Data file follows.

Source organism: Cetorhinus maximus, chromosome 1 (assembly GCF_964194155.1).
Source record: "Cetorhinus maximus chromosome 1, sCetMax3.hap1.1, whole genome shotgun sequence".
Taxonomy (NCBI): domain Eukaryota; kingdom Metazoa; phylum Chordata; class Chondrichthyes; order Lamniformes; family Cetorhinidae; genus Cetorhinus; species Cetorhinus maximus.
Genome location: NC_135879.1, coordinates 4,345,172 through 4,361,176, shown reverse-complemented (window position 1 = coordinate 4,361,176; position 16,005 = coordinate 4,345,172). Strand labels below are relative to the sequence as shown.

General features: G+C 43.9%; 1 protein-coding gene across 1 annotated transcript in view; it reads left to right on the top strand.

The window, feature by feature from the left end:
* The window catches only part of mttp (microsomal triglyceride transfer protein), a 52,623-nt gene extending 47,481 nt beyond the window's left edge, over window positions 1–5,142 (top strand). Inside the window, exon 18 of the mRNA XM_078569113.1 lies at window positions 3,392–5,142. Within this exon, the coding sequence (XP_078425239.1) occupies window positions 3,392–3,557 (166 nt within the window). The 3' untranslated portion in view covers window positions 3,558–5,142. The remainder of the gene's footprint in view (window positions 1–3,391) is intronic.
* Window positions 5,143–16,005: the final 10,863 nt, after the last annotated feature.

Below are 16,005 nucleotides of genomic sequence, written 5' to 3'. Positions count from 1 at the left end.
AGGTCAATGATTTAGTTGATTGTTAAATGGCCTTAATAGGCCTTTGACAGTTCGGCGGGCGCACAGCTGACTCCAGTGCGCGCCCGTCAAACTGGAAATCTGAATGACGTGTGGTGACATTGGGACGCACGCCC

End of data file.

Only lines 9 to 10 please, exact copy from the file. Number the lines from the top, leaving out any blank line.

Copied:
Below are 16,005 nucleotides of genomic sequence, written 5' to 3'. Positions count from 1 at the left end.
AGGTCAATGATTTAGTTGATTGTTAAATGGCCTTAATAGGCCTTTGACAGTTCGGCGGGCGCACAGCTGACTCCAGTGCGCGCCCGTCAAACTGGAAATCTGAATGACGTGTGGTGACATTGGGACGCACGCCC